A Case of David and Goliath: The Changing Position of Afrikaans Vis-a-Vis Eleven Official Languages. (1)

Article excerpt

1. Introduction

As part of its colonial heritage, South Africa has had a history of linguistic hegemony. Originally, while it was a colony administered by the Dutch East India Company (1652-1795), Dutch was the only official language of the Cape of Good Hope. After 1806 and 1814, when South Africa had became a British Colony, English at first co-existed with Dutch, but as early as 1822 English became the dominant official language for all higher functions (state, courts, schools). In 1925, Afrikaans replaced Dutch as the second official language of the Union of South Africa. Since 1948, Afrikaans was the language of the ruling National Party and as such it played a powerful role in the political arena, in the military and police force, in the media, in the public and educational sectors. This was the status quo until 1994. South Africa was regarded as a "bilingual country" despite the fact that both English and Afrikaans were the mother tongues of minority groups. It was only with the Language Policy of the African National Congress (ANC) that the real issue of South Africa's multilingualism was addressed, and the new government of South Africa has since then made attempts to find ways how to implement this policy.

While Afrikaans was an official language, entrenched in the government and enjoying legal protection, the indigenous languages of the country posed no threat, they could largely be ignored. The emphasis was on the competition with English. In the new dispensation, however, Afrikaans not only has lost its protected position, it also has to face one of the most striking characteristics of the South African population: its linguistic diversity. The position of Afrikaans in this typically African linguistic pluralism is a radically new one in that it involves a repositioning of language and cultural identity of its speakers and the future of the language which might be in the balance.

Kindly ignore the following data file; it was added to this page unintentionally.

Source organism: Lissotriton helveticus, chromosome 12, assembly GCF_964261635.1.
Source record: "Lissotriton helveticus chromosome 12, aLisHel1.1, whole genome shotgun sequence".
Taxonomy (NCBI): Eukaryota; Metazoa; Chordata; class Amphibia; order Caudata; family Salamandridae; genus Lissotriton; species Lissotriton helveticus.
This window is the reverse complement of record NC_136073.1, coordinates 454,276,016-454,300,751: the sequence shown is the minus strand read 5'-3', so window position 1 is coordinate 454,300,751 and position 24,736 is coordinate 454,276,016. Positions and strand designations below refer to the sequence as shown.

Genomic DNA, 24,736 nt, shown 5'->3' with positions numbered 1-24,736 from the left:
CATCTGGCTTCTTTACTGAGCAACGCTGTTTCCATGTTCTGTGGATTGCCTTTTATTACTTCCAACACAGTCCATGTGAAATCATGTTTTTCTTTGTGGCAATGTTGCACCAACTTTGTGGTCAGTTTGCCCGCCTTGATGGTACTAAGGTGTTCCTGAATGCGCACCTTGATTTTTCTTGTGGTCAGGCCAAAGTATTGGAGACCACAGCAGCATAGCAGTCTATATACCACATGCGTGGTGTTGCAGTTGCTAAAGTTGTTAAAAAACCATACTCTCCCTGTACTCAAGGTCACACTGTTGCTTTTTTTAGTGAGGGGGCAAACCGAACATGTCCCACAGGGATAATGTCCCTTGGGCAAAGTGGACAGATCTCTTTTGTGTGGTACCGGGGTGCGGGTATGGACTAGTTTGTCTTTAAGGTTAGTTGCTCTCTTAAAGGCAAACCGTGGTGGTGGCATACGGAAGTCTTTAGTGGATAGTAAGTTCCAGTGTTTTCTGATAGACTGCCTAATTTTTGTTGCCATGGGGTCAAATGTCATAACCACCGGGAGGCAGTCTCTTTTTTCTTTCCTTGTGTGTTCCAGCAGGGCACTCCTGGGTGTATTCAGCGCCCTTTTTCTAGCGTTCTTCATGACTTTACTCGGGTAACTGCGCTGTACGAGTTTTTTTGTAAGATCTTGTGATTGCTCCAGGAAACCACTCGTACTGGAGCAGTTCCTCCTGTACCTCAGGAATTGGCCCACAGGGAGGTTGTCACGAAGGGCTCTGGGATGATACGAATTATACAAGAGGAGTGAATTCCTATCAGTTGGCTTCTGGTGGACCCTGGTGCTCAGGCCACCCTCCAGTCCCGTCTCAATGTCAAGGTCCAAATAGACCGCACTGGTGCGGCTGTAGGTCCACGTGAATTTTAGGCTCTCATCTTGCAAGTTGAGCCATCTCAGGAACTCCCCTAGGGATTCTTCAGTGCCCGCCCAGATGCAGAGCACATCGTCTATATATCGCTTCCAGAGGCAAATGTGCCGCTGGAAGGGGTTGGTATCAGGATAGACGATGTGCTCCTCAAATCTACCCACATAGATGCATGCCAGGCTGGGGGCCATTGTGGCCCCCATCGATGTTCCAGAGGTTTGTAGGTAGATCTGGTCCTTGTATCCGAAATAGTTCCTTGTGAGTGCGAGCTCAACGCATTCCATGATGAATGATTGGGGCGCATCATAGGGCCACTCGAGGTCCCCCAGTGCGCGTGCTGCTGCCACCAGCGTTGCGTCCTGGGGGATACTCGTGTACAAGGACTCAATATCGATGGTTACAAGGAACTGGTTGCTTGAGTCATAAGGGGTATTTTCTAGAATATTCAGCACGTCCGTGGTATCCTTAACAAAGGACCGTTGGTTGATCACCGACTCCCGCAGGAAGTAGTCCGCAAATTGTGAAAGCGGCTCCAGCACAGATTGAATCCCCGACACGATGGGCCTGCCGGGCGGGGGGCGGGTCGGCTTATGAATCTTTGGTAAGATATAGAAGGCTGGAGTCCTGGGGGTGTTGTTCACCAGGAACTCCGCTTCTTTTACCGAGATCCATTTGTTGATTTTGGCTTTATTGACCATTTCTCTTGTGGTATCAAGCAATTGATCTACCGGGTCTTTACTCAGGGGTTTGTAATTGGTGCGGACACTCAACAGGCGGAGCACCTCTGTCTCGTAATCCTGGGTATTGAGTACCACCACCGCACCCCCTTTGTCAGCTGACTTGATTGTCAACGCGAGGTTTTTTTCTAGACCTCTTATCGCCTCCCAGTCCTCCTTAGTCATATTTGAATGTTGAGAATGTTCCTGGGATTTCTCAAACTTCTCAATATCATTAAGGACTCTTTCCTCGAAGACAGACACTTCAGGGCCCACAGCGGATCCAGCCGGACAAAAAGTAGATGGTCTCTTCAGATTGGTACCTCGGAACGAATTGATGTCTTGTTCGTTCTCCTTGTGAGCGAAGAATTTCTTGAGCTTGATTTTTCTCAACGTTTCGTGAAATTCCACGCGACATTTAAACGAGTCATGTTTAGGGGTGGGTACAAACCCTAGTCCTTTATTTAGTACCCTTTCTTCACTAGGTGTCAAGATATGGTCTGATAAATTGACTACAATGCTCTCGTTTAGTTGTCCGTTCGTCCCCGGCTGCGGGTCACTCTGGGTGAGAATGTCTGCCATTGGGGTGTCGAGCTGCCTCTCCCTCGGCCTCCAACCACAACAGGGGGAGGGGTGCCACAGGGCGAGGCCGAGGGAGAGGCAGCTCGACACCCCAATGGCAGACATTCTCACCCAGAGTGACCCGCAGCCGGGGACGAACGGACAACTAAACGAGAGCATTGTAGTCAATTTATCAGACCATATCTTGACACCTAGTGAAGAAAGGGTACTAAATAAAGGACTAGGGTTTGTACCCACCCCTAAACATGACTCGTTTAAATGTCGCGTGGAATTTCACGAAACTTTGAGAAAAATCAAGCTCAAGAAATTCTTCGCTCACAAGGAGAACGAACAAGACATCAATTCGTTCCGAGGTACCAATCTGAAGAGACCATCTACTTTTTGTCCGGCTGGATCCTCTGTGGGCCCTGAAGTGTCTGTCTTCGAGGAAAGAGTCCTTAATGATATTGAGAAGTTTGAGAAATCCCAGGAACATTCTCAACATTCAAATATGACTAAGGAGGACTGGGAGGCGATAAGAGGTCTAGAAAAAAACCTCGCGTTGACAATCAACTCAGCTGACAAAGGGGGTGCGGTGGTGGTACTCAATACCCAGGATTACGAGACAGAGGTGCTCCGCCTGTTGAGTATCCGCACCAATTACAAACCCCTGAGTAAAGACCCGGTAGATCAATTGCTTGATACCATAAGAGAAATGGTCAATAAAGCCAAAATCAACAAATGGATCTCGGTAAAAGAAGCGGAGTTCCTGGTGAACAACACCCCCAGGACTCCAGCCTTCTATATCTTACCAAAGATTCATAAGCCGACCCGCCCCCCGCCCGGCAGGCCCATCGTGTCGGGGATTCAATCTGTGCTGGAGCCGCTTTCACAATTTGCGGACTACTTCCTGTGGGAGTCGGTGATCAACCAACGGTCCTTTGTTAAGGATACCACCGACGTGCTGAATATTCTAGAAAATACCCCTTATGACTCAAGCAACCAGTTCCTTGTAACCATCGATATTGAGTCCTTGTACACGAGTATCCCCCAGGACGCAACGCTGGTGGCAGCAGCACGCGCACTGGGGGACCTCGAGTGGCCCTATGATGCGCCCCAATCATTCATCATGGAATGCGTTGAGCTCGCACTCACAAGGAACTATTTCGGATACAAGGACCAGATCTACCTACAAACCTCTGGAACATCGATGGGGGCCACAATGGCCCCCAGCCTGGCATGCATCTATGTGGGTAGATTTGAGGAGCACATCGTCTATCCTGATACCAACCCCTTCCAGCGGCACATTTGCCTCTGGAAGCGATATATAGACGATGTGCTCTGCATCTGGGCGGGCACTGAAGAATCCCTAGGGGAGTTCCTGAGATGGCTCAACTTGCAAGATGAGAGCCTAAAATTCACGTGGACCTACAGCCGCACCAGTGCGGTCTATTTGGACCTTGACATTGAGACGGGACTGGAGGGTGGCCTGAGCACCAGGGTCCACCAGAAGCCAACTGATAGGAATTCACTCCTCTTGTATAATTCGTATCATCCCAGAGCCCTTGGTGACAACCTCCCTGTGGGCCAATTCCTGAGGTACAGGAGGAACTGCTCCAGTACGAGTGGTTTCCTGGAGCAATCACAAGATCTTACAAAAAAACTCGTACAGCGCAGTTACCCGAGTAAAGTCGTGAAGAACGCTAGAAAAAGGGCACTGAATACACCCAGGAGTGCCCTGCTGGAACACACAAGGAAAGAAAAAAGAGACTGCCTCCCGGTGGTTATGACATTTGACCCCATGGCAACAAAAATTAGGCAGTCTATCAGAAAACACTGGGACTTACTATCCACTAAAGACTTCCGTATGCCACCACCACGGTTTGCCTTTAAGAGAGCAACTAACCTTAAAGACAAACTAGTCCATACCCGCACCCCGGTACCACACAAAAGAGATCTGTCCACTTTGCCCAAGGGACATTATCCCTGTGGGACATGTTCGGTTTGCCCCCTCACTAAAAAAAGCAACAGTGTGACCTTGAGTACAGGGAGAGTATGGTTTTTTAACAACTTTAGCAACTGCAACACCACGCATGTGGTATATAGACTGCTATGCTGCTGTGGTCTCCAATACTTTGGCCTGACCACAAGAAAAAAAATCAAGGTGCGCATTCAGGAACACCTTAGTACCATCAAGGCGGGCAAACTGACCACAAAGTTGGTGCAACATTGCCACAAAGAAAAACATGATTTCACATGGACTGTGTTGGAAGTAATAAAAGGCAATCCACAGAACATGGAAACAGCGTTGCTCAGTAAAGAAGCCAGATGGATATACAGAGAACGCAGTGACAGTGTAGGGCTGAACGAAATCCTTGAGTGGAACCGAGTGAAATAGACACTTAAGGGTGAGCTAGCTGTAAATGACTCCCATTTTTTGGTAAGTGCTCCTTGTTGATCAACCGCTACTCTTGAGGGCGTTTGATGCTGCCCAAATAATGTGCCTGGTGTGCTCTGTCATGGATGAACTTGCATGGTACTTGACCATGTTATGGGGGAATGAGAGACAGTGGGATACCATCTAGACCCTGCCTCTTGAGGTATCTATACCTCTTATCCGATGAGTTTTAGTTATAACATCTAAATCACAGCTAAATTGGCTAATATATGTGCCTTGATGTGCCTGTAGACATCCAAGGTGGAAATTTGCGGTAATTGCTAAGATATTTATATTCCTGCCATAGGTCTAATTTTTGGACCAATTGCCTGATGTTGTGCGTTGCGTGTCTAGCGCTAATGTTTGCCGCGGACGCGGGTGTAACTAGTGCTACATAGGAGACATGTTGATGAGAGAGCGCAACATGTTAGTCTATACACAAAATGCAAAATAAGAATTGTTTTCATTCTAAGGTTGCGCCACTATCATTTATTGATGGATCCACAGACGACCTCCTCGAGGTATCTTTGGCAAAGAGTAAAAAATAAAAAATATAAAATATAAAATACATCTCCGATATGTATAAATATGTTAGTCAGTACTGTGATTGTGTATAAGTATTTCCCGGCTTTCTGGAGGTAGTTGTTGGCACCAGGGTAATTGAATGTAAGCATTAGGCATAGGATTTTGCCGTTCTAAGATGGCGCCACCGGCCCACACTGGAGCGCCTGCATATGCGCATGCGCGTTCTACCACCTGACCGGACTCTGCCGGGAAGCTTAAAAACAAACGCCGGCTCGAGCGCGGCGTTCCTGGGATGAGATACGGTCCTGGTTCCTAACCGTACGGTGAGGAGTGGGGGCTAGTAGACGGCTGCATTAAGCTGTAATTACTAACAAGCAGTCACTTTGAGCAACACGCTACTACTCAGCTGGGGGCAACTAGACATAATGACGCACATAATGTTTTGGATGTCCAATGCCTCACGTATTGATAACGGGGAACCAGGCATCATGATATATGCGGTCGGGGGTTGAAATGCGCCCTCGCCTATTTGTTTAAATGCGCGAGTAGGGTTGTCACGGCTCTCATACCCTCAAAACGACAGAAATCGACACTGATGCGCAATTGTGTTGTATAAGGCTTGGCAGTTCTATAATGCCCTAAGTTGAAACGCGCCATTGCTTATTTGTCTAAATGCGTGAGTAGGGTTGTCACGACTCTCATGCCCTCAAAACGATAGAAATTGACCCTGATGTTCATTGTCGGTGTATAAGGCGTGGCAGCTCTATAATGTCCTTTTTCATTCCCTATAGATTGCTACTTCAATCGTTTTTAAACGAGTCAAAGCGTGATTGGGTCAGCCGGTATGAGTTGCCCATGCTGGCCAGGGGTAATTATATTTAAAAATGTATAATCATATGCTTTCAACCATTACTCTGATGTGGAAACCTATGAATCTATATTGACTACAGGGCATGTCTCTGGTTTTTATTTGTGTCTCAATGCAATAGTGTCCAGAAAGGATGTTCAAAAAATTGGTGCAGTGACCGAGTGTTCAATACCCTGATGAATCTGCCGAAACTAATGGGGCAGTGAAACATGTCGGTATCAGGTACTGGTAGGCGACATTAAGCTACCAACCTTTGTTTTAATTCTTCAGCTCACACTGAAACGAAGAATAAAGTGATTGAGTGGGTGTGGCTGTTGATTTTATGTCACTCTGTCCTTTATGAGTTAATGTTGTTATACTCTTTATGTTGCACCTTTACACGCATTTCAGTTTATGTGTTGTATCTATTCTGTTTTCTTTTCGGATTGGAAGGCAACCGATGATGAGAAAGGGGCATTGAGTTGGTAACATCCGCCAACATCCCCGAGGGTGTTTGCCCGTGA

The continent of Africa is three times the size of Europe (30 million [km.sup.2]) but it has only half as many inhabitants as Europe has. Its approx. 550 million people speak more than 800 distinct languages (Myers-Scotton 1995: 10); a less conservative estimate puts the number on well over 1000 languages. Where Europe has on average 8 million speakers per language, Africa averages 250 000 speakers per language (Knappert 1990). Linguistic pluralism is therefore a characteristic feature of the whole of Africa. Seen against this background it is not surprising that linguistic pluralism is also a specific feature of South Africa.

2. A sociolinguistic profile of South Africa

2.1. Linguistic diversity

According to the 1991 census figures and more recent updates, South Africa has close on 40 million speakers who belong to more than 28 linguistic groups (Schuring 1993; Webb 1995: 15). The national linguistic composition now consists of eleven official languages (since 1994) as well as the European immigrant and the Oriental languages (Van der Merwe 1994: 1). All the official languages have a recognised spelling and writing tradition; there are, however, at least another 18 spoken African languages, not counting dialectal differences. The 12 indigenous Bantu languages (mainly Nguni and Sotho languages) are spoken by 74% of the population, i.e. 27,8 million speakers of whom 8,5 million have Zulu as their home language, 6,6 million speak Xhosa, and 3,7 million Sesotho, to mention only the major groupings.

The former official languages -- English and Afrikaans -- are spoken by 9,2 million people. Numerically, Afrikaans ranks third in the list of first languages with 5,8 million speakers, while English ranks fifth with 3,5 million mother tongue speakers.

2.3. Major trends in the dynamics of linguistic diversity

Due to the rapid population growth during the past forty years -- an increase from 14 million in 1951 to approx. 40 million in 1995 -- all the major languages have increased numberwise (Schuring 1993). …